With the year-end looming, many of us are assessing our career prospects and considering whether this may be an appropriate time for a job change. You may feel stifled in your current position, reluctant to return to the office after working from home, or fed up with difficult work relationships and micro-managers. Perhaps you’re ready for new challenges and opportunities to earn more, upskill and build your professional network.
Changing jobs is a major decision, however. Its impact goes far beyond the workplace and the lure of a higher salary.
Before quitting your job, do your homework and consider factors such as your prospective new employer’s work benefits, potential workload, and skills development opportunities.
You may be enticed by a higher salary, but keep in mind that this could entail moving into a higher tax bracket, a longer commute, or less downtime with family and friends. It’s vital to consider multiple factors before giving notice.
Instead of a job change, you may need a holiday to regain perspective. Identify the reasons for your dissatisfaction, and make a decision when you feel relaxed and refreshed.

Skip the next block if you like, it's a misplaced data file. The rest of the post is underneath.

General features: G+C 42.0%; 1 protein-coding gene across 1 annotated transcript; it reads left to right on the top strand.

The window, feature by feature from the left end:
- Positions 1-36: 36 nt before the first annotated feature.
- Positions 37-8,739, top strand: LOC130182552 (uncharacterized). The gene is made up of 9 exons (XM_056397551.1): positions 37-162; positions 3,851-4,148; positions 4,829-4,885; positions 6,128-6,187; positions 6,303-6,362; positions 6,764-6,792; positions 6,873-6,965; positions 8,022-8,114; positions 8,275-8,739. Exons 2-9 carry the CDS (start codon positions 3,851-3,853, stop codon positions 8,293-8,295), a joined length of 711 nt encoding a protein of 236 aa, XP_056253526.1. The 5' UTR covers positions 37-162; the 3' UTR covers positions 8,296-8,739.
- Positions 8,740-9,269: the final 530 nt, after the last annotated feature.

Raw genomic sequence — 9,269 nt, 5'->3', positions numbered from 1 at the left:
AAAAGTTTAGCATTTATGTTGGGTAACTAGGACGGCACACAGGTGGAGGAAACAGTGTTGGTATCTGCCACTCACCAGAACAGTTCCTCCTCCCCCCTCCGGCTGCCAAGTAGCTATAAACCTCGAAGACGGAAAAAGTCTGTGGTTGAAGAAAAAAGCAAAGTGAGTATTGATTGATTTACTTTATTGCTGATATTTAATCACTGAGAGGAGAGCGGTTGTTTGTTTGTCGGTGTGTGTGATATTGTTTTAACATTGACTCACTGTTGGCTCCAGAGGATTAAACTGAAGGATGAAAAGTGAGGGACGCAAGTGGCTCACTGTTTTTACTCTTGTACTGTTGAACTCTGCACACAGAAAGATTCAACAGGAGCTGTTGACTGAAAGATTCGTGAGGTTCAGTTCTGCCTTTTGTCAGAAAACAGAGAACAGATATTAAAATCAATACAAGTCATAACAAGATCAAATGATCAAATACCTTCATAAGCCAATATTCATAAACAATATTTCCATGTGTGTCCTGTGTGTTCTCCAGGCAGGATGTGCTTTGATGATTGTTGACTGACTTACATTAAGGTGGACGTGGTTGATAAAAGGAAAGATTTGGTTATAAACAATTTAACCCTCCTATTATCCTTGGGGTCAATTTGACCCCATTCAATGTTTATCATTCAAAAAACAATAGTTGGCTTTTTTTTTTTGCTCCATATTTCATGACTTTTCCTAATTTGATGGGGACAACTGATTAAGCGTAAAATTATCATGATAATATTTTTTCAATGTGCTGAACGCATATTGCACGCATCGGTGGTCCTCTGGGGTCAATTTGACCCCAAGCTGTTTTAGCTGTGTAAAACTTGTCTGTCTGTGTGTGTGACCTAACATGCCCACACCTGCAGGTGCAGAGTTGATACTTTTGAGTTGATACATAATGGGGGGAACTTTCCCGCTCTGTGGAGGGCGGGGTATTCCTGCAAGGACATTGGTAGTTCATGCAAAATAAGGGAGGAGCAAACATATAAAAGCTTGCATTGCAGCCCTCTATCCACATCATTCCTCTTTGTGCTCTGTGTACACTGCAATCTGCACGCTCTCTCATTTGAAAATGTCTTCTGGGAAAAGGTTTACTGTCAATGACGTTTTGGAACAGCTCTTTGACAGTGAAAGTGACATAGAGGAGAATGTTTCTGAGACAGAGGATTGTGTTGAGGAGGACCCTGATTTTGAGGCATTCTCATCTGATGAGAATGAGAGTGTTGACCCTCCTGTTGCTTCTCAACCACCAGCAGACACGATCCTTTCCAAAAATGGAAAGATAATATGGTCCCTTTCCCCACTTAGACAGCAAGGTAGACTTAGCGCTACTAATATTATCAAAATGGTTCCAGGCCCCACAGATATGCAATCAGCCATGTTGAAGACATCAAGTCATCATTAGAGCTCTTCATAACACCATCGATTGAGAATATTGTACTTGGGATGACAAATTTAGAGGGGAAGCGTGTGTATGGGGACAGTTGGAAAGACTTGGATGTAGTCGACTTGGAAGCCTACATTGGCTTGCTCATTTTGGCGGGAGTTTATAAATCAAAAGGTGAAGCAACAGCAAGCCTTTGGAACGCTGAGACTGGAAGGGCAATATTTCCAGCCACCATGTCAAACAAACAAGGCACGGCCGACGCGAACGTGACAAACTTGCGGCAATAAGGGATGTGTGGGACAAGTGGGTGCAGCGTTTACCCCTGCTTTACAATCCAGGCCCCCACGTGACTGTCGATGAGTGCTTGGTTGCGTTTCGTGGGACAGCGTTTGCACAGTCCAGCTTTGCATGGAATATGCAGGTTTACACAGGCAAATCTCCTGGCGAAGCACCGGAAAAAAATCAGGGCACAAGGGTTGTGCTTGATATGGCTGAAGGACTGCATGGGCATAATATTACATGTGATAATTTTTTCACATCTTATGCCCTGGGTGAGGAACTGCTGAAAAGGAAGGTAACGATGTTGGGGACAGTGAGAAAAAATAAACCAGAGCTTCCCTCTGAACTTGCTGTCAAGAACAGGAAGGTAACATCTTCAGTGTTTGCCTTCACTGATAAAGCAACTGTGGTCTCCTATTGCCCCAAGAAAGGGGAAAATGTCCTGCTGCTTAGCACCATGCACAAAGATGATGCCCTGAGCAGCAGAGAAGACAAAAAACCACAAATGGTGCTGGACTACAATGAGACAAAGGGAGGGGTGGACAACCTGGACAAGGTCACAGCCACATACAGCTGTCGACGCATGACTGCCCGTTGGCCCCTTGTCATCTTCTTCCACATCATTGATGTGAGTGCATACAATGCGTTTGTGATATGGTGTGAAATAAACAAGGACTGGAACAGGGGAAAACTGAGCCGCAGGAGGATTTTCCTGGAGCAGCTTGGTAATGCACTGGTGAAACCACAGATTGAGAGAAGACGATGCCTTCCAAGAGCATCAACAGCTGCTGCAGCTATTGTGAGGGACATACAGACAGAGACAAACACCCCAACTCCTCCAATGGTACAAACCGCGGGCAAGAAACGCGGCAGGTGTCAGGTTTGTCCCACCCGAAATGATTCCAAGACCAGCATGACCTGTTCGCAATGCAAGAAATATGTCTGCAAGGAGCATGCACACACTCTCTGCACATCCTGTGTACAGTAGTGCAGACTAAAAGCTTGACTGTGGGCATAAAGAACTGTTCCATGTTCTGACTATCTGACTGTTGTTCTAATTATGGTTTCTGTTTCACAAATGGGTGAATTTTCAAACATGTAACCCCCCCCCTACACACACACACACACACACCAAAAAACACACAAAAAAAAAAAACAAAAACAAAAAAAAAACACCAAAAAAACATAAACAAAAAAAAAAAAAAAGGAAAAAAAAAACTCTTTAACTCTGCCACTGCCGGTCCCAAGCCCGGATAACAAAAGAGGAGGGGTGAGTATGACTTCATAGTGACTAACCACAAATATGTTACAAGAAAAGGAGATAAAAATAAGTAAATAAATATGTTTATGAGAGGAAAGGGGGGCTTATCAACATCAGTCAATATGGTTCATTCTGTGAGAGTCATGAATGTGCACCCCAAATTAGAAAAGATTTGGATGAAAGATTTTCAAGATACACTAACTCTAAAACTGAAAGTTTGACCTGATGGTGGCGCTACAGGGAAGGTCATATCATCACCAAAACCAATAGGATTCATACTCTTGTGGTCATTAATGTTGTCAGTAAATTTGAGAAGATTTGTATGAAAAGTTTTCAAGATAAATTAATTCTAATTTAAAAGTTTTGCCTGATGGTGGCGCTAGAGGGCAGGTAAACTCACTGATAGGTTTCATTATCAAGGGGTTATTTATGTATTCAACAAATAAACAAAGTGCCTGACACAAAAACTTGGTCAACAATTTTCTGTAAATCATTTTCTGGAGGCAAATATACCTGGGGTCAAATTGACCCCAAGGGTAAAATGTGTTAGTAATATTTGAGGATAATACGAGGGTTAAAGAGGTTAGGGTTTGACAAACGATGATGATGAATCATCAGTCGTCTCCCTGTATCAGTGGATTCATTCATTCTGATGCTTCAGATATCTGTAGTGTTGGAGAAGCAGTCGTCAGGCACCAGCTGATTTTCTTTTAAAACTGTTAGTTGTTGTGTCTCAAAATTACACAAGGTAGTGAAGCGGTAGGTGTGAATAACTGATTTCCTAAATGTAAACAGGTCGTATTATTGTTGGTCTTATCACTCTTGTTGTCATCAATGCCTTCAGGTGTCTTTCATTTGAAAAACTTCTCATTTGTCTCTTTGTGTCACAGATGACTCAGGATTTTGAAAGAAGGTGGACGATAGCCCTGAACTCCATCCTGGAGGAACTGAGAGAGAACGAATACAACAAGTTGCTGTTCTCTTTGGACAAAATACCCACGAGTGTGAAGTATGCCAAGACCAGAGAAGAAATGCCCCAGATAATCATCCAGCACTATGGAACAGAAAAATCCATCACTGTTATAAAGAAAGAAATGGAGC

Consider your long-term personal and career goals - and determine if the new job aligns with them. Consult a mentor or trusted adviser to make an informed decision.
Review the fine print in your current job contract. Take into account restrictions such as restraint-of-trade agreements barring you from working for a competing company or with current customers for a set period.
Review the overall compensation package on offer including medical aid, retirement benefits, bonuses, company shares, and perks such as an in-house gym. It’s advisable to consult a financial planner when making this assessment.
Research your prospective employer’s culture. Search for information on the company website, read media articles, and check social media reviews.
Consult a tax professional to ensure you’re up to date with tax laws, particularly if you’re considering moving overseas.
Evaluate the expected workload and work hours. Will longer hours and extensive travel affect your personal life?
What new skills and experiences do you stand to gain? Does the company fund or reimburse further studies?
How stable is the new company and the sector in which it operates?
Ensure you can cover your living expenses for at least three months. You may incur unexpected costs in a new job, it may not meet your expectations, or you could be retrenched.
However, it is not advisable to cash in your retirement fund. Rather transfer your payout to a retirement annuity, your new company’s fund, or a preservation fund.
Taking the time to review these factors carefully will help you make a well-informed decision that aligns with your long-term financial goals and overall wellbeing. You should then stand a better chance of improving your standard of living, with fewer drawbacks.
* Anthony is marketing manager at JustMoney.co.za